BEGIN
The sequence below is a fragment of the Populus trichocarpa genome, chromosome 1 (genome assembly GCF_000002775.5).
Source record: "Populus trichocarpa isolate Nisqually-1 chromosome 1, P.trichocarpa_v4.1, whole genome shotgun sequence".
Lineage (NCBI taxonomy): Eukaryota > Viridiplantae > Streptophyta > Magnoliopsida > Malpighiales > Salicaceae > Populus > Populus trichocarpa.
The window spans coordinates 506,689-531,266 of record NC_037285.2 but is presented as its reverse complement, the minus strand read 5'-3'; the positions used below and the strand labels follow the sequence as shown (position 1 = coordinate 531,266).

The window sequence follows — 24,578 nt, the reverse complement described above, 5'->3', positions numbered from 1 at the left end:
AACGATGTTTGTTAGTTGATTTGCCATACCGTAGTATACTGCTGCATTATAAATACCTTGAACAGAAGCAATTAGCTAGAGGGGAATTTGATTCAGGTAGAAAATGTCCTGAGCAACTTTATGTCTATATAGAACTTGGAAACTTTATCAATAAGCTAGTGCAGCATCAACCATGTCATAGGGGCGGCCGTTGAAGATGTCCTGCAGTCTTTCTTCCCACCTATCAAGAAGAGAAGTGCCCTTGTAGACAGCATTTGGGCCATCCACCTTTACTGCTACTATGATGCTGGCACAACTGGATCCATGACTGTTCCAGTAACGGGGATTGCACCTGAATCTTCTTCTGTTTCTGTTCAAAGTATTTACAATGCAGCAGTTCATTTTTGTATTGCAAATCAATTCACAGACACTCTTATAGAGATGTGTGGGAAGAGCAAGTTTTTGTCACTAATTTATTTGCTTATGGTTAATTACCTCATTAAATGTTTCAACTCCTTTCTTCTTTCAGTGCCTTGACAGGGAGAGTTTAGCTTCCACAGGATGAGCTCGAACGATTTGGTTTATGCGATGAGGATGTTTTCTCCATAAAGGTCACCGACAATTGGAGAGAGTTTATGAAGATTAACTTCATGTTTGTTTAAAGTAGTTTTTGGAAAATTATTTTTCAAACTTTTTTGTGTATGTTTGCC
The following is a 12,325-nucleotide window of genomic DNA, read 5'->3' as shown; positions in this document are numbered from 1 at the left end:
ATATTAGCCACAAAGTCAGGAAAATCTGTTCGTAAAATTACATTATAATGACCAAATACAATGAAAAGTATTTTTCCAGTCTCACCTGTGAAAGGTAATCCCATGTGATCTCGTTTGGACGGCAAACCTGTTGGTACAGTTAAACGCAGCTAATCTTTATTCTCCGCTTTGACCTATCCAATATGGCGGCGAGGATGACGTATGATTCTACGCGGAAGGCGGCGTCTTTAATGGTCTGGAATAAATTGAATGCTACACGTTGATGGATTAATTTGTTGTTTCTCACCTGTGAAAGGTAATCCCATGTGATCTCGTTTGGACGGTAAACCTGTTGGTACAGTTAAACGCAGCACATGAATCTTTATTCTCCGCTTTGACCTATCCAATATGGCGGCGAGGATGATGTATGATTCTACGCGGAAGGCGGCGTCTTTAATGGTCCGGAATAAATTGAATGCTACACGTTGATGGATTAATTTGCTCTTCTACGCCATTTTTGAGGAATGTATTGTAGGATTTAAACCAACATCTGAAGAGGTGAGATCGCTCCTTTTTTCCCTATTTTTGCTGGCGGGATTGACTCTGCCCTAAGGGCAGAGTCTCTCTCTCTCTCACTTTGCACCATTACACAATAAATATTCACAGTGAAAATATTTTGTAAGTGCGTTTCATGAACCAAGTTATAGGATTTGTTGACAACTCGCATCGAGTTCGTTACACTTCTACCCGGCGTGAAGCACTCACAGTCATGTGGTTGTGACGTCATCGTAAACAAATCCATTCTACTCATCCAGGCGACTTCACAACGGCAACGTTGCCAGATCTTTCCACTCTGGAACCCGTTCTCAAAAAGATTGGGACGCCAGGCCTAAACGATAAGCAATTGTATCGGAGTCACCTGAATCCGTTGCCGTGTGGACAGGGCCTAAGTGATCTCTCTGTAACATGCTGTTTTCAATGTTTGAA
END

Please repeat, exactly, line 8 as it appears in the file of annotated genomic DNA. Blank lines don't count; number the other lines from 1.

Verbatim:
ATATTAGCCACAAAGTCAGGAAAATCTGTTCGTAAAATTACATTATAATGACCAAATACAATGAAAAGTATTTTTCCAGTCTCACCTGTGAAAGGTAATCCCATGTGATCTCGTTTGGACGGCAAACCTGTTGGTACAGTTAAACGCAGCTAATCTTTATTCTCCGCTTTGACCTATCCAATATGGCGGCGAGGATGACGTATGATTCTACGCGGAAGGCGGCGTCTTTAATGGTCTGGAATAAATTGAATGCTACACGTTGATGGATTAATTTGTTGTTTCTCACCTGTGAAAGGTAATCCCATGTGATCTCGTTTGGACGGTAAACCTGTTGGTACAGTTAAACGCAGCACATGAATCTTTATTCTCCGCTTTGACCTATCCAATATGGCGGCGAGGATGATGTATGATTCTACGCGGAAGGCGGCGTCTTTAATGGTCCGGAATAAATTGAATGCTACACGTTGATGGATTAATTTGCTCTTCTACGCCATTTTTGAGGAATGTATTGTAGGATTTAAACCAACATCTGAAGAGGTGAGATCGCTCCTTTTTTCCCTATTTTTGCTGGCGGGATTGACTCTGCCCTAAGGGCAGAGTCTCTCTCTCTCTCACTTTGCACCATTACACAATAAATATTCACAGTGAAAATATTTTGTAAGTGCGTTTCATGAACCAAGTTATAGGATTTGTTGACAACTCGCATCGAGTTCGTTACACTTCTACCCGGCGTGAAGCACTCACAGTCATGTGGTTGTGACGTCATCGTAAACAAATCCATTCTACTCATCCAGGCGACTTCACAACGGCAACGTTGCCAGATCTTTCCACTCTGGAACCCGTTCTCAAAAAGATTGGGACGCCAGGCCTAAACGATAAGCAATTGTATCGGAGTCACCTGAATCCGTTGCCGTGTGGACAGGGCCTAAGTGATCTCTCTGTAACATGCTGTTTTCAATGTTTGAA